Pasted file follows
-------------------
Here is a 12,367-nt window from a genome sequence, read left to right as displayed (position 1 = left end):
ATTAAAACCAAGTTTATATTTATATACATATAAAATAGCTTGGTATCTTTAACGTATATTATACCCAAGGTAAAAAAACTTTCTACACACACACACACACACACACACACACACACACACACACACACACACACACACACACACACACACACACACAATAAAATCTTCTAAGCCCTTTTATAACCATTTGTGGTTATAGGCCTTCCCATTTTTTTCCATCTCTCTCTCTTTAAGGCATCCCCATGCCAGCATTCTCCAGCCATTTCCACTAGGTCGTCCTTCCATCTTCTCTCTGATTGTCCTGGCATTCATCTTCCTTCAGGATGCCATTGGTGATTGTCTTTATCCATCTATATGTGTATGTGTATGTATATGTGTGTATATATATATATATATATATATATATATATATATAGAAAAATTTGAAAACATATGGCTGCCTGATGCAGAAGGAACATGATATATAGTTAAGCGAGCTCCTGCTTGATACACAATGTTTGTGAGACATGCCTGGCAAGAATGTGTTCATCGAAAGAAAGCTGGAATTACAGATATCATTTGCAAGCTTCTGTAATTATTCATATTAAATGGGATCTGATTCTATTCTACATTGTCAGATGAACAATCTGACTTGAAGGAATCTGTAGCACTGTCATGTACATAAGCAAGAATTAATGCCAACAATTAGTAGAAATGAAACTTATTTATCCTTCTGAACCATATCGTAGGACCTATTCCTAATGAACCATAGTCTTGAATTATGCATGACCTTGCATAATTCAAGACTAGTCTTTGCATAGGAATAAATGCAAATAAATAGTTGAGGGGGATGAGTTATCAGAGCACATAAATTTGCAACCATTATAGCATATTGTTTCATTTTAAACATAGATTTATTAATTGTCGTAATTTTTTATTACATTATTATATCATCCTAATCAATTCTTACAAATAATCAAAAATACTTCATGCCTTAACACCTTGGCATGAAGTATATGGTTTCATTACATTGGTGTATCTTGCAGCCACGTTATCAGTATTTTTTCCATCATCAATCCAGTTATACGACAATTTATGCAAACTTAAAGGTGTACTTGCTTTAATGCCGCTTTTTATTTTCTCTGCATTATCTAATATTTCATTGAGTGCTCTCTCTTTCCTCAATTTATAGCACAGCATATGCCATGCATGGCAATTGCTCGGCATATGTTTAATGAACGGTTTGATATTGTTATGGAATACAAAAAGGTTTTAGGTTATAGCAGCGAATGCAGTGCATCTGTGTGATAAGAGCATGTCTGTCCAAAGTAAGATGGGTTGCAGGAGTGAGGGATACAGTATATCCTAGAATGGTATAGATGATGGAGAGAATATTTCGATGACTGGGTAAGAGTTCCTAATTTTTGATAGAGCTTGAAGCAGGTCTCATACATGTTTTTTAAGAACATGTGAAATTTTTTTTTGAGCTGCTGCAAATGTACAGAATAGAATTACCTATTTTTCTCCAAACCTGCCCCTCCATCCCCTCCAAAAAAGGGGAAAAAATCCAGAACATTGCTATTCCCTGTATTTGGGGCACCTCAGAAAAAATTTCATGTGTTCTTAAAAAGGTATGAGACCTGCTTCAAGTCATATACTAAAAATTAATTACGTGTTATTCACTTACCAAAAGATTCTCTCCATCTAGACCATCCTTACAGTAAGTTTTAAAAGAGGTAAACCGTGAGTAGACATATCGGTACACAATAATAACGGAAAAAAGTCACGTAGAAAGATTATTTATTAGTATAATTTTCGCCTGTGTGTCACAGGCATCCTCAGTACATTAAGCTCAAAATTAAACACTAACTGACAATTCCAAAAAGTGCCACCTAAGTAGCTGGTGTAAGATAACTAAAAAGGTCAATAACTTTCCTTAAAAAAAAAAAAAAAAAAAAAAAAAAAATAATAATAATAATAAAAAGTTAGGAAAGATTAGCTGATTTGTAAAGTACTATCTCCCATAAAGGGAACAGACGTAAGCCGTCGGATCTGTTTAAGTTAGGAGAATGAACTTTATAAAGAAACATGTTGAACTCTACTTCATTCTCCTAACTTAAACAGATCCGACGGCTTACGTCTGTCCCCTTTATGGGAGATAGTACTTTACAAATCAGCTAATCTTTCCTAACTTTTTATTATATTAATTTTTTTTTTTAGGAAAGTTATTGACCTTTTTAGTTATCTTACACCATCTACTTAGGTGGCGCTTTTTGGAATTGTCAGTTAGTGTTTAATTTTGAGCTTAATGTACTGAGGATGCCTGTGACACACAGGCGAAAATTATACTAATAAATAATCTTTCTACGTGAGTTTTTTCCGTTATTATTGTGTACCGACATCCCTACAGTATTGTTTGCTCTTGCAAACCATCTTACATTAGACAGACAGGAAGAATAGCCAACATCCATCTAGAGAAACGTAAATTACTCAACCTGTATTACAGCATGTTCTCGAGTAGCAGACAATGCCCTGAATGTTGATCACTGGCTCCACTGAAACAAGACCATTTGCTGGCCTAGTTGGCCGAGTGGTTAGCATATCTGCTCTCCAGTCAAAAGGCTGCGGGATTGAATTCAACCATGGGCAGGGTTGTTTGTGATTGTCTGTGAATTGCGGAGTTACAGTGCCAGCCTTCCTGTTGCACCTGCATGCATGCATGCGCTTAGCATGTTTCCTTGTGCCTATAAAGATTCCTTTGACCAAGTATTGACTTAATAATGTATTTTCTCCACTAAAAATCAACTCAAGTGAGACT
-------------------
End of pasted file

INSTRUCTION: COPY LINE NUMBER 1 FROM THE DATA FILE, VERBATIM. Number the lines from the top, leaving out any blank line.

Here is a 12,367-nt window from a genome sequence, read left to right as displayed (position 1 = left end):